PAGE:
Denver Bar Association
June 2005
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A Safer Judiciary

by Daynel L. Hooker

When I clerked for Judges Wiley Daniel and John Coffey, the last thing on my mind was safety. I was much more concerned about the quality of my work. When I read about the murder of the husband and mother of U.S. District Court Judge Joan Lefkow, I was shocked, and said a quick prayer for the safety of the families and clerks of the judges I had worked for.

Later, after watching the reports of the shooting of Atlanta Superior Court Judge Rowland Barnes, I wondered if the same thing could have happened to the judges I worked for, or their families.

In our profession, we treat judges with a certain reverence and view them with awe reserved for those who have achieved the highest honors in the practice of law. As a result, I believe we sometimes fail to remember they are human and have the same concerns we do about issues, including judicial safety. Here’s what a few judges had to say:

"It was a very shocking and a deplorable act of violence," U.S. District Court Judge Wiley Y. Daniel said of the Lefkow tragedy.

"Judges have a fundamental obligation to do justice and to ensure due process for litigants. So long as security measures do not detract from these goals, I don’t mind additional security in the courthouse for the protection of everyone. One of the key considerations is to treat all persons who interact with the courts with respect."

Since 1970, 10 state and federal judges have been murdered; seven of the killings have been job-related. In his 10 years on the bench, Judge Daniel said neither he, nor his family and staff, have been the target of job-related threats. That, however, doesn’t mean he doesn’t have concerns about safety.

"Security for federal judges is provided by the U.S. Marshal’s Service. I believe the U.S. Marshal and his deputies are competent and work hard. However, I think it’s imperative that Congress provide adequate funding for the U.S. Marshal."

Judge Alfred Harrell, a member of the Colorado judiciary for 19 years, has been threatened by litigants three times. Once, the local police chief warned him of a credible threat and advised him to carry a gun, which he did for a few days.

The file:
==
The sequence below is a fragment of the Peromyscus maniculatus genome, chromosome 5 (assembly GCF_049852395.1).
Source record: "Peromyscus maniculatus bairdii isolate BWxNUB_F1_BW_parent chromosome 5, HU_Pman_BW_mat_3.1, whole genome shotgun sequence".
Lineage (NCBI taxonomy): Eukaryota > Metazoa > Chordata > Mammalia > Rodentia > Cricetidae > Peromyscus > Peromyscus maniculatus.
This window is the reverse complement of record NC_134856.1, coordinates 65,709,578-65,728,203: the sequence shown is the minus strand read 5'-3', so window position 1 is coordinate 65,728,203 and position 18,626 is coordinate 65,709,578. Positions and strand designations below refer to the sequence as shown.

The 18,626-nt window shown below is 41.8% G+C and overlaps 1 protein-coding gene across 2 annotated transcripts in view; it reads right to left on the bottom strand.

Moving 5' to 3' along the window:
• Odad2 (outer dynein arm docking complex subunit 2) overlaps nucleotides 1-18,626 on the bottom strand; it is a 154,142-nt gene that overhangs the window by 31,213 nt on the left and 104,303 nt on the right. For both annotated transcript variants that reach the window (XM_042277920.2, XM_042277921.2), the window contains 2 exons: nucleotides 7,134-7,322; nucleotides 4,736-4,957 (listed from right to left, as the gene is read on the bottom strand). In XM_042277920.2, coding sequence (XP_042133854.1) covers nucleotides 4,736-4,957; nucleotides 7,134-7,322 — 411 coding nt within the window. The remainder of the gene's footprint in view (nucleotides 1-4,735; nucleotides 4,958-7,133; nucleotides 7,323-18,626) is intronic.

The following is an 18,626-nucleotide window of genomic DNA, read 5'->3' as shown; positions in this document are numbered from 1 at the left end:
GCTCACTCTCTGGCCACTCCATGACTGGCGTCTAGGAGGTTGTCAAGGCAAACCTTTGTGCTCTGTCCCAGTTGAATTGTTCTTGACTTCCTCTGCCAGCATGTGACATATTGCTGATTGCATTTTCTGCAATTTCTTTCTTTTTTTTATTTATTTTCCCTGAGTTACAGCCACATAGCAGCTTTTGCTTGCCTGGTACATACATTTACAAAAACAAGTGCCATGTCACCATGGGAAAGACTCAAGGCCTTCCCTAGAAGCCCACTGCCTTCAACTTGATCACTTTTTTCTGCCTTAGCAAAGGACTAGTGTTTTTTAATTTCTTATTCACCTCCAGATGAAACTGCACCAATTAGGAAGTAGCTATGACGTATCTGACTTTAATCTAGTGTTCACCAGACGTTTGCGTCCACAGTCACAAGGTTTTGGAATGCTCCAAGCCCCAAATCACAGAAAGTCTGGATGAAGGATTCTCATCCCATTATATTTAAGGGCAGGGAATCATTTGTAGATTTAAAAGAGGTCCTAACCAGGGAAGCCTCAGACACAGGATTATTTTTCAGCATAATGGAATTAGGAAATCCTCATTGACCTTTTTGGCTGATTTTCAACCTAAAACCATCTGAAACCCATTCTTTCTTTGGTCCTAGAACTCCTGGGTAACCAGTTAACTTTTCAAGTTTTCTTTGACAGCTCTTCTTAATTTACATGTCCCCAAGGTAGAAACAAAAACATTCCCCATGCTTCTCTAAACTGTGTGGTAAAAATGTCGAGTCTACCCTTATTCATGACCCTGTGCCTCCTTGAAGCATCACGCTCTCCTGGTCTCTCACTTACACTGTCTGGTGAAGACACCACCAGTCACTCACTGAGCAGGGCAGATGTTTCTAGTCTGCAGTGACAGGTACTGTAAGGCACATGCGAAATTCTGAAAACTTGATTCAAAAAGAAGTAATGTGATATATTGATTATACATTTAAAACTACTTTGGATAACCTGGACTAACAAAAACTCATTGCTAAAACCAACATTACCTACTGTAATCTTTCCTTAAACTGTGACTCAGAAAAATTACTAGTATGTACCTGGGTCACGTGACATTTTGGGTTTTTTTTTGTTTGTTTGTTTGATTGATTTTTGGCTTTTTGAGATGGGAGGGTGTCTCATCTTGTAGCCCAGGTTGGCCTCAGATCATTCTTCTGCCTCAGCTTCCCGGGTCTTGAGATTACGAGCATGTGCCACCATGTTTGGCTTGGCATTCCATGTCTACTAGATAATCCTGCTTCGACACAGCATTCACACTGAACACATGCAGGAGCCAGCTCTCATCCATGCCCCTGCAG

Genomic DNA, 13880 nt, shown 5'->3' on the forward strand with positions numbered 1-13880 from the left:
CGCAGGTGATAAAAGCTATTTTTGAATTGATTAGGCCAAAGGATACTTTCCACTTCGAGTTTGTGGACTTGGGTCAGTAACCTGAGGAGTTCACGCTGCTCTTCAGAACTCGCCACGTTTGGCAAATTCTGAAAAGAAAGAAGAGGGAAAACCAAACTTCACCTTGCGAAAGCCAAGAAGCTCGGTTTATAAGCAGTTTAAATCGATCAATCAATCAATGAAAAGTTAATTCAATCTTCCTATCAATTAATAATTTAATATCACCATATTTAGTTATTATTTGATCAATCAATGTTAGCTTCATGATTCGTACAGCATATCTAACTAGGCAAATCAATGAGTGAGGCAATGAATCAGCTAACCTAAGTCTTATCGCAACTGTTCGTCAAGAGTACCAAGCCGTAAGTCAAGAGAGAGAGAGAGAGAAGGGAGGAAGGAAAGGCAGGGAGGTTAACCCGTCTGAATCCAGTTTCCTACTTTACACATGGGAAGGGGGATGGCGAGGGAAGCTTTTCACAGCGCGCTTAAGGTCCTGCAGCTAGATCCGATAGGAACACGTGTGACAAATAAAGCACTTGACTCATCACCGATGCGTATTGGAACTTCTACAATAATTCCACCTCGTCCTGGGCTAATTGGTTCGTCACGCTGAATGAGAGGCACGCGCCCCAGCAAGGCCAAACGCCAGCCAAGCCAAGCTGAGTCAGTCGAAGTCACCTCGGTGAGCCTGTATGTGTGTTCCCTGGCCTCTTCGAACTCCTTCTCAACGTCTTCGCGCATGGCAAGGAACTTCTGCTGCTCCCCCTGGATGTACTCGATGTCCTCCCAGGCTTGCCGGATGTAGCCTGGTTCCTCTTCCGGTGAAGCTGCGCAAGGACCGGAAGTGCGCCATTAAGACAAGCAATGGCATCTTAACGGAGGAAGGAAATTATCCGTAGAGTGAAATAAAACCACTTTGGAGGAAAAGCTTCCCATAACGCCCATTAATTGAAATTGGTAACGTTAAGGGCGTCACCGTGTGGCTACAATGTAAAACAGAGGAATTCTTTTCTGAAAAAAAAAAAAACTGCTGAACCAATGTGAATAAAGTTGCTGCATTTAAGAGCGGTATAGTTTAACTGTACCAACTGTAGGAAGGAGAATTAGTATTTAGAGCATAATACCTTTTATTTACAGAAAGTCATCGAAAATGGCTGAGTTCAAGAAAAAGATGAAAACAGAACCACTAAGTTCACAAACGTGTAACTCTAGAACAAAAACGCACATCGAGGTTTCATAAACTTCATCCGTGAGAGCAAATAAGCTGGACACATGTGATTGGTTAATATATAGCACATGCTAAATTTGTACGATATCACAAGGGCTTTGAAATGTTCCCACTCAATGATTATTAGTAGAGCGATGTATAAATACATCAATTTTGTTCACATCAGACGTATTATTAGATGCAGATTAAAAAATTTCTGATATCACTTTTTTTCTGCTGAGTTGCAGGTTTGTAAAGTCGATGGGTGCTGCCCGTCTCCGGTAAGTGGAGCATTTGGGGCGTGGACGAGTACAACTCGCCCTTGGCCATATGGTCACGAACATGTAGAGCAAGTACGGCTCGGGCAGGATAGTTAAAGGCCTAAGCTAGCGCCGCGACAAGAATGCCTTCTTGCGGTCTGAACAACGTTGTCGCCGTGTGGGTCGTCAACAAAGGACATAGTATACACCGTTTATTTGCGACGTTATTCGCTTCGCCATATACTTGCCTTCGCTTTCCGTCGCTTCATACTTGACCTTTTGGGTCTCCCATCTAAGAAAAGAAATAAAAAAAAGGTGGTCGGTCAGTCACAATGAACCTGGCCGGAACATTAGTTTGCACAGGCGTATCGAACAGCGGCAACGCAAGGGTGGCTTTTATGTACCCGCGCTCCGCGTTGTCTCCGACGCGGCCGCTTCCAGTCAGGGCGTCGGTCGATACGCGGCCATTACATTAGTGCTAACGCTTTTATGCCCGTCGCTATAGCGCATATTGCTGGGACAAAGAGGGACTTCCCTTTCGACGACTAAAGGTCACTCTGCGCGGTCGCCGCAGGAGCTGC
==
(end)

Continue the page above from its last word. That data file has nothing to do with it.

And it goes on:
"I personally believe that if you’re a target, all the additional security in the world will not dissuade a person. I didn’t feel any safer, so I discontinued. It’s not that you don’t take these things seriously. If people are going to do these things, they aren’t going to telegraph it."

He continued: "In the grocery store and the department stores and just around town I see hundreds of people — many of whom I have actually sentenced — who have been before me in court. When they come up to me, I always ask, ‘Did I treat you fairly?’ and I’ve never had a person say that I didn’t. I treat people with respect and dignity because they’re entitled to it, so I don’t spend my life looking over my shoulder. I’ve never had an incident, which leads me to believe that most people respect authority and operate within the parameters of that authority, but you can’t predict when someone is going to take exception to what you do or say."

While federal courts have marshals protecting members of the federal judiciary, other local judges have less security. As an Administrative Law Judge, Edward Felter’s office is in a private building that lacks metal detector gates, making him more vulnerable than state and federal judges who are almost always housed in public office buildings.

"The problem is that you always worry about the unknown threat," said Felter. "There are some nuts who, no matter what you do, you’re the enemy. All the security in the world can’t stop someone who’s determined, as evidenced in the Atlanta killing. But the bottom line is that the courts, the tribunal, belong to the people."

Judge Felter has been threatened by a litigant. Some 20 years ago, he was on a death list of Dalton L. Williams, a convicted armed robber who escaped from a Colorado jail and targeted select persons. Felter said it was one of the scariest times in his legal career. For five horrific days, he was armed and his family was guarded by the Fort Collins deputy sheriffs. Over the years, Felter has attended safety courses taught by security experts to fulfill continuing legal education requirements. As a result, he’s gathered some information and offers the following advice and warning to both attorneys and judges.

"The best medicine is common sense. Be extra careful leaving the building, if you’ve had a volatile litigant in court. Keep a low profile, an unlisted phone number, no marked parking spaces and no personalized license plates. But no one is safe if there’s an intent nut."

Judge Daniel also offered the following advice: "Lawyers should be concerned about how they treat clients and be aware of clients who appear disgruntled. We all need to keep reasonable security at the forefront of the way we do business, rather than just when specific incidents cause headlines."

Daynel L. Hooker is an associate in the Denver office of Durrani Law Firm. You can reach her at

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